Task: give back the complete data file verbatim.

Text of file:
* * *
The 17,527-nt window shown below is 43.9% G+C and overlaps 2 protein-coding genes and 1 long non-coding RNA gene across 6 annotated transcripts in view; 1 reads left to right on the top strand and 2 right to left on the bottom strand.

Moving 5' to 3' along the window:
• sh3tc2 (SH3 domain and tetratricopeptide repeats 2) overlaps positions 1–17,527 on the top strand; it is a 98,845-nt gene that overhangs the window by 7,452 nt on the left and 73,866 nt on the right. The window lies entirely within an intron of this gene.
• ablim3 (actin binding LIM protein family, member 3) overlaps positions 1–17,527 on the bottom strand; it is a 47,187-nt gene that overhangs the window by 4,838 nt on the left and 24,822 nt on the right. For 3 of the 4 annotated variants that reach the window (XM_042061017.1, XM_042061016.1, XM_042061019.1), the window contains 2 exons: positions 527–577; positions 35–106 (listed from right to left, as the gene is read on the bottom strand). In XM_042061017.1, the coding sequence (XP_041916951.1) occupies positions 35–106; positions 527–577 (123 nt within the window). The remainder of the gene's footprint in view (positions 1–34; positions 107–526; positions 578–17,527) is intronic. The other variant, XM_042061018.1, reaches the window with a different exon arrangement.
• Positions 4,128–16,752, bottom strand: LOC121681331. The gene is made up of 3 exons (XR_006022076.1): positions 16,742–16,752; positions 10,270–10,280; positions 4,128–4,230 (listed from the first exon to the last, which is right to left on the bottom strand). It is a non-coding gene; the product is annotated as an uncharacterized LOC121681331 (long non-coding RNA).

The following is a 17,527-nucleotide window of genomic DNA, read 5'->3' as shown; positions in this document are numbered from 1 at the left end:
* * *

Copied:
The 17,527-nt window shown below is 43.9% G+C and overlaps 2 protein-coding genes and 1 long non-coding RNA gene across 6 annotated transcripts in view; 1 reads left to right on the top strand and 2 right to left on the bottom strand.

Moving 5' to 3' along the window:
• sh3tc2 (SH3 domain and tetratricopeptide repeats 2) overlaps positions 1–17,527 on the top strand; it is a 98,845-nt gene that overhangs the window by 7,452 nt on the left and 73,866 nt on the right. The window lies entirely within an intron of this gene.
• ablim3 (actin binding LIM protein family, member 3) overlaps positions 1–17,527 on the bottom strand; it is a 47,187-nt gene that overhangs the window by 4,838 nt on the left and 24,822 nt on the right. For 3 of the 4 annotated variants that reach the window (XM_042061017.1, XM_042061016.1, XM_042061019.1), the window contains 2 exons: positions 527–577; positions 35–106 (listed from right to left, as the gene is read on the bottom strand). In XM_042061017.1, the coding sequence (XP_041916951.1) occupies positions 35–106; positions 527–577 (123 nt within the window). The remainder of the gene's footprint in view (positions 1–34; positions 107–526; positions 578–17,527) is intronic. The other variant, XM_042061018.1, reaches the window with a different exon arrangement.
• Positions 4,128–16,752, bottom strand: LOC121681331. The gene is made up of 3 exons (XR_006022076.1): positions 16,742–16,752; positions 10,270–10,280; positions 4,128–4,230 (listed from the first exon to the last, which is right to left on the bottom strand). It is a non-coding gene; the product is annotated as an uncharacterized LOC121681331 (long non-coding RNA).

The following is a 17,527-nucleotide window of genomic DNA, read 5'->3' as shown; positions in this document are numbered from 1 at the left end: